As more critics are speaking out against Texas’ “bathroom bill,” concerns about the legislation have largely echoed the anxiety that fueled the economic fallout in North Carolina when it passed similar legislation.
Citing any laws that are “discriminatory or inconsistent with our values,” the NFL recently raised the prospect that the legislation could impact whether Texas gets future Super Bowls.
Raising concerns about the safety of fans, crews and fellow artists, more than 135 actors and singers — some of whom are set to tour in Texas — came out in opposition to the legislation.
Saying those worries are unfounded, Lt. Gov. Dan Patrick has underscored that the measure he’s championing is different from North Carolina’s law. Among the distinctions that Patrick points to in Senate Bill 6: It includes an exemption from Texas’ bathroom policies for some stadiums, convention centers and entertainment centers.
But in the shadow of the millions of dollars in lost tourism-related revenue in North Carolina, opponents of the Texas bill warn that perception trumps specifics when it comes to business and that the exemption may not prevent Texas from feeling the economic repercussions that riddled the Tar Heel State.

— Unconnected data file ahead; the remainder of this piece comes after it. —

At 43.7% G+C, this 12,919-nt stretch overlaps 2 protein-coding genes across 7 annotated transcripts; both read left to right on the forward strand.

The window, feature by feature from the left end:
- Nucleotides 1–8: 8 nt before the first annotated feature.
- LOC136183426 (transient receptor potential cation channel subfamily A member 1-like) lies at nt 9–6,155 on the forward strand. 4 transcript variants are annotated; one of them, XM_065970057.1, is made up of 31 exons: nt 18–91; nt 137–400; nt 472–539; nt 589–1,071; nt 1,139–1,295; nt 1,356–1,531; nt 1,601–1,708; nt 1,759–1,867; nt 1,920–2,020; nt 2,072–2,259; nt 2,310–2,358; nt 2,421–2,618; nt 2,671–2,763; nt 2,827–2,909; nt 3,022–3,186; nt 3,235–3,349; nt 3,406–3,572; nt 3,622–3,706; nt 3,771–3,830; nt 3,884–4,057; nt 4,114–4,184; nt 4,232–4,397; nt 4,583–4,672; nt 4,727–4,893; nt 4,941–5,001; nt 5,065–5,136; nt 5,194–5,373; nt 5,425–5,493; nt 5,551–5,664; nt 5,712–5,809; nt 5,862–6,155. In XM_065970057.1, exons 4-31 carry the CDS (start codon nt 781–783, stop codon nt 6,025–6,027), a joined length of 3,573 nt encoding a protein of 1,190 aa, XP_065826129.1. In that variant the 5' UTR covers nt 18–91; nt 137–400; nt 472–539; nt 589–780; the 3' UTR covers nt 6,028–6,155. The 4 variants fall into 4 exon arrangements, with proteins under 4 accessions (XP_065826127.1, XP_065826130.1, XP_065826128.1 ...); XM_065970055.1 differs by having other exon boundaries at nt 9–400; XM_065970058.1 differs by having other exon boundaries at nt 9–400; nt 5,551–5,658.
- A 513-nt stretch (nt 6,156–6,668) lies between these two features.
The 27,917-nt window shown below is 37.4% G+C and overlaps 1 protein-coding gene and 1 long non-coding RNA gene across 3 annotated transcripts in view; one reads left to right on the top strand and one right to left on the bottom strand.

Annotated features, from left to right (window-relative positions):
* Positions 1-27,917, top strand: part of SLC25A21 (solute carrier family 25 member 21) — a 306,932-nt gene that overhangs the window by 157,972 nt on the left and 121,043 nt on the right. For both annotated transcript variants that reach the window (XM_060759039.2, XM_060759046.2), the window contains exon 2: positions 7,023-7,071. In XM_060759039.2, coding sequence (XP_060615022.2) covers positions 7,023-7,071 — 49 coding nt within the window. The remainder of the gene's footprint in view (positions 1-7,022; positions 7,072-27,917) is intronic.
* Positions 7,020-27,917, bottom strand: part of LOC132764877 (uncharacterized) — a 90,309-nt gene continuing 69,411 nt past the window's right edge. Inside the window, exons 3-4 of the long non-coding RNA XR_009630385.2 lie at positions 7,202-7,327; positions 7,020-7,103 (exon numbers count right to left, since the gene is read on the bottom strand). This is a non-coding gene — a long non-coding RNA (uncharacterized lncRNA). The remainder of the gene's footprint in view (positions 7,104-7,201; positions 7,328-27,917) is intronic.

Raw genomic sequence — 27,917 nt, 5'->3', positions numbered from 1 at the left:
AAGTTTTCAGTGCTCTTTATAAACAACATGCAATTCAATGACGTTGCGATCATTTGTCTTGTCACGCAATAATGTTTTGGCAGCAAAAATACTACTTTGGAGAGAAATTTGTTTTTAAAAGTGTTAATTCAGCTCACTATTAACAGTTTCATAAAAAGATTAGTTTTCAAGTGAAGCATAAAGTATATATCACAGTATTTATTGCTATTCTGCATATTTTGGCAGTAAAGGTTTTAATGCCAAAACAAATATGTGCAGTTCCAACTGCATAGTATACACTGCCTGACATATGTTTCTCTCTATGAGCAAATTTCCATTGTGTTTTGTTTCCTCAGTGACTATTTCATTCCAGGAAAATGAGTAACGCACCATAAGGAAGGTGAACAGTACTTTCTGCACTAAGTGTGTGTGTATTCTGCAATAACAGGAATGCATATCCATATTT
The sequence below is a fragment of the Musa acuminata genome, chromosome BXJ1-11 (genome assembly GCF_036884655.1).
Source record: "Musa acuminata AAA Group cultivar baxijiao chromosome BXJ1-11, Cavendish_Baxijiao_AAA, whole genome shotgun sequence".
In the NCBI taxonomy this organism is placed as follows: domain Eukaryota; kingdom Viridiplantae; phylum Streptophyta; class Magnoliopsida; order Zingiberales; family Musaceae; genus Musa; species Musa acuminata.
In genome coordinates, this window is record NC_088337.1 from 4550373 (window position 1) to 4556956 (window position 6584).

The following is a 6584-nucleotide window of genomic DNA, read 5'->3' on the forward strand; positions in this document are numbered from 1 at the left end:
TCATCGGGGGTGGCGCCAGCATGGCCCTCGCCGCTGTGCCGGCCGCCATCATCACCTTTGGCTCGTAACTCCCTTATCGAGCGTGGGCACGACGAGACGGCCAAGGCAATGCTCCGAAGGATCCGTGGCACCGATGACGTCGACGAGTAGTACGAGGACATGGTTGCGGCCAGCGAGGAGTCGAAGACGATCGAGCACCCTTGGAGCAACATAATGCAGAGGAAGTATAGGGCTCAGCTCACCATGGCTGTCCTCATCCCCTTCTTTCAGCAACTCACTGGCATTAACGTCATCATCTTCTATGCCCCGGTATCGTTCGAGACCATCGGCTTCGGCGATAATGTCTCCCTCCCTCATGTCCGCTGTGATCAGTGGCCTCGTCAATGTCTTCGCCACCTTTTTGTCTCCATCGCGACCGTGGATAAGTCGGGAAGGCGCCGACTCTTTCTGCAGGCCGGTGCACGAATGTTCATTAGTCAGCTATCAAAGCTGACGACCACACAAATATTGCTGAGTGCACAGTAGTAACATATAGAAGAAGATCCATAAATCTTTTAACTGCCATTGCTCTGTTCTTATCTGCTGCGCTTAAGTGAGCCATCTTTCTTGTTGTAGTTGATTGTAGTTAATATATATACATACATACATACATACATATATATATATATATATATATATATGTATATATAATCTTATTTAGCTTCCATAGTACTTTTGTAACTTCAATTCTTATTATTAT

“We have discussed that with our meeting planners and sports organizers — they don’t care about the nuances,” said Visit Dallas CEO Phillip Jones, whose group is among a coalition of Texas tourism bureaus and commerce chambers organizing in opposition to SB 6. “Perception is reality, and if there's a perception that there's a discrimination taking place in Texas that's sanctioned by the state as a result of this bill, they will bypass Texas.”
SB 6 would restrict bathroom and locker room use in public schools and government buildings to be based on “biological sex,” and it would override portions of local anti-discrimination ordinances meant to provide transgender Texans protections from discrimination in public bathrooms and other facilities.
But while the bill would require government entities to set bathroom policies for other public buildings, such entities that oversee publicly owned venues would have no say in the bathroom policies in place while sports leagues like the NCAA hold championship games at a stadium or during a performer’s concert at an arena.
It’s unclear whether the stadium and convention center exemption, which would cover venues like NRG Stadium in Houston where the Super Bowl took place this year, was specifically included in the legislation to quell critics and those concerned about any possible economic fallout. Representatives for state Sen. Lois Kolkhorst, R-Brenham, the bill's author, and Patrick did not respond to requests for comment regarding the exemption.
But they’ve both pointed to the exemption in defending the measure.